Tuesday, July 12, 2016

Home Improvement Appraisals: What You Need to Know

Have you been thinking about adding to or starting a renovation project to up the value of your home? Fantastic idea! The equity in your home can be your most valuable asset. There are a few things you need to know when it comes to increasing the value of your home, especially in the eyes of an appraiser.

Cost Does Not Equal Value

The amount you spend on renovations to your home doesn’t automatically add to the value of your home. Appraisers don’t simply add up the cost of your renovations to determine the new value. The value of a renovation is determined on how much a buyer would be willing to pay for them - so additions that no one wants to pay for will end up costing you money.


Take, for instance, the principle of substitution. This describes the idea that a buyer won’t pay more for a special feature in a home than the cost of renovating a similar property. To break it down, visualize two homes. Let’s say these homes are identical, except one has undergone a bathroom remodel that cost $30,000. Now say the other home could have the same remodel done for $15,000. Buyers would be more inclined to purchase the second home and do the remodel themselves, saving an extra $15,000. Thus, the owner of the first home wouldn’t recoup the full $30,000 for their bathroom renovations, but the $15,000 it would cost to get the same features in another home.

Know the Difference Between Improvements and Bad Investments

Some additions to your home are a good idea, while others could actually take away from the value of your home or drive away potential buyers. Take a look at our list below:

Improvement: Energy conservation
Energy conservation improvements, such as high-efficiency windows, solar water heaters, water-saving toilets, etc, are key to a good appraisal. Many buyers are looking for green homes, and improvements can be large or small scale.

Bad Investment: A Pool
A buyer’s children might get excited at the concept of a pool, but many buyers will look at it as a source of constant upkeep, a potential hazard for their children, and not worth the added work in cooler states (ie: Minnesota).


Improvement: Bathrooms and Kitchens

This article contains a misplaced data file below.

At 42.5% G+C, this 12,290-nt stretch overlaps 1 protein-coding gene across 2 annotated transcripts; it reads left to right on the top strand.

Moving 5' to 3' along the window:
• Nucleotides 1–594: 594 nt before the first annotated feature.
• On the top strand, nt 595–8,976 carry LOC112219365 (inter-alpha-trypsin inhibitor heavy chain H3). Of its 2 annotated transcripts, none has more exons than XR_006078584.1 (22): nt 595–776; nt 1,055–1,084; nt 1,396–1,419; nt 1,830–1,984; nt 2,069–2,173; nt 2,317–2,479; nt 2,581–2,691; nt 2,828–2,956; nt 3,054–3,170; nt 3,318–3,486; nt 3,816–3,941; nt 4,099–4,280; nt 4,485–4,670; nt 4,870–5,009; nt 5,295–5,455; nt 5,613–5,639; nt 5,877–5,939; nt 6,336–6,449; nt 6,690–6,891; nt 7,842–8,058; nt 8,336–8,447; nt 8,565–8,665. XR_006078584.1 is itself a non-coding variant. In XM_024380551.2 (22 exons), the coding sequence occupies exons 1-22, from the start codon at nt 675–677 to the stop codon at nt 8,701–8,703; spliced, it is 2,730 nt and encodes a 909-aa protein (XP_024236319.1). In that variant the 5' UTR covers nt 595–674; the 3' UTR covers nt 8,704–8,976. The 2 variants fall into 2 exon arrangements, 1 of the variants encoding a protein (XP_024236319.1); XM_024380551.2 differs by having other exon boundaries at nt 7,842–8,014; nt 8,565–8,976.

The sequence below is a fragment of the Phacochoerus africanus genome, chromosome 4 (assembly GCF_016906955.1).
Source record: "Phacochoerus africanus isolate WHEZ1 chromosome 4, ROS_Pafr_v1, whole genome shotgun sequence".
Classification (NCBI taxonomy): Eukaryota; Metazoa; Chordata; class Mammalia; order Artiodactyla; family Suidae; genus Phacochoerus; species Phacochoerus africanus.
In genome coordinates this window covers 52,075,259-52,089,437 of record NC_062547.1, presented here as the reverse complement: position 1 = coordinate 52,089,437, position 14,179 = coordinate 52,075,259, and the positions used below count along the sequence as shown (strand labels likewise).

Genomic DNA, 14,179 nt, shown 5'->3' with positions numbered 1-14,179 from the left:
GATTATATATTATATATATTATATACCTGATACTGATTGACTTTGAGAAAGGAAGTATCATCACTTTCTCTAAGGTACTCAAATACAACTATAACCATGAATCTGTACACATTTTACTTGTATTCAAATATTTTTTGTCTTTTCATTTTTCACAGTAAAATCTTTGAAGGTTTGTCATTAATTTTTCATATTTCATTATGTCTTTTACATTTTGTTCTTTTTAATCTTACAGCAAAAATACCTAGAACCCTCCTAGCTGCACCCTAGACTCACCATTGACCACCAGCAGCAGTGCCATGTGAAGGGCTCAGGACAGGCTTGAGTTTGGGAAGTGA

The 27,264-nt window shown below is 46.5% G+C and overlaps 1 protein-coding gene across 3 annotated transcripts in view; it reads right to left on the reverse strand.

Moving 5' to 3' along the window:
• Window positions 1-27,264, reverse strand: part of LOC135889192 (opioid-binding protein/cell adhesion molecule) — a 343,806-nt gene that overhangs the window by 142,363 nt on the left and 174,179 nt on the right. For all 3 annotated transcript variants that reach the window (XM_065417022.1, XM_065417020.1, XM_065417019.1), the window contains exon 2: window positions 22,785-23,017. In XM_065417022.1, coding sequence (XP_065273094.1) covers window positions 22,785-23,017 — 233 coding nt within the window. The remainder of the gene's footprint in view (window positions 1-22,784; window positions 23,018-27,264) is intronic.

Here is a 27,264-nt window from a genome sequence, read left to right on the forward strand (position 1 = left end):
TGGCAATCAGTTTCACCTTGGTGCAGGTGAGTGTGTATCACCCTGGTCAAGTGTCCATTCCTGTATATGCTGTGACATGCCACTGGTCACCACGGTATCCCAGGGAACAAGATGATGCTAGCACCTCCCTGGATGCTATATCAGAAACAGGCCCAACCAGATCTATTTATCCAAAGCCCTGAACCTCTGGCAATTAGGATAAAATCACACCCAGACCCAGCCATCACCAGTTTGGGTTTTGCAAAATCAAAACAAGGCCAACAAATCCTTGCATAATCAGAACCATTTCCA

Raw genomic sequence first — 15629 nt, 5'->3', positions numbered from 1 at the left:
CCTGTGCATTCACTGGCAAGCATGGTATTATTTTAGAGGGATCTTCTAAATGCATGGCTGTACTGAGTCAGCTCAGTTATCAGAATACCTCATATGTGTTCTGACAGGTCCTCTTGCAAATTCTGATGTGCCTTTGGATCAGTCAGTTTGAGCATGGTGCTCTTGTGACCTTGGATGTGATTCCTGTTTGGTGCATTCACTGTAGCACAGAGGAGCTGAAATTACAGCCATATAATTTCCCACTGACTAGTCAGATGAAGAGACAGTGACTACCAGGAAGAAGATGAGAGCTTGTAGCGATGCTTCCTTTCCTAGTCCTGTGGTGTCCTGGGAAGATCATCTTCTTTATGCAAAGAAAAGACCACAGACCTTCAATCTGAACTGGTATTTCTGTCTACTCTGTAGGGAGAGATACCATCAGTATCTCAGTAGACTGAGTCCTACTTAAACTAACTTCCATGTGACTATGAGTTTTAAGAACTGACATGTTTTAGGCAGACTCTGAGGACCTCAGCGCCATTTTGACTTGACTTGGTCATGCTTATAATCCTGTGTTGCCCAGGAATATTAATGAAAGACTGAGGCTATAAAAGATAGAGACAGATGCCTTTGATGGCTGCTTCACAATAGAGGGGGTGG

Experts agree that the best renovations you can make in your home are updates to your kitchen and bathroom. Entryways and front door replacements are a good idea as well, but kitchens, especially, should be on the top of the list for renovation projects.

Bad Investment: Special Interest Projects
Specific interest projects such as turning the spare bedroom into a library or the den into a wine cellar are also bad investments. These rooms are fun to add in relation to your own personal style, but potential new buyers will not want to spend the money remodeling a room to fit their own interests.

Bad Investments: Basements
Homeowners treasure a refinished basement, but many appraisers and buyers do not. When it comes to spending money on the value of your home, don’t put your assets in the basement. Basement renovations recoup a little over half of their cost to the value of the home. In the eyes of an appraiser, an attic project will count for more than the basement.

When you start thinking about additions to your home to up the resale value, think about them through the eyes of an appraiser. Though it may not bring up the value of your home, keep your home tidy and declutter extra furniture and decor items. This will make your home seem more open and easier to appraise. When you do decide on renovation projects, document all your renovations. If you put money into your home, be prepared to prove it. Before and after photos don’t hurt either.

For more tips on renovation projects and home appraisal, check out the Do’s and Don’ts of Home Appraisal from houzz.com.

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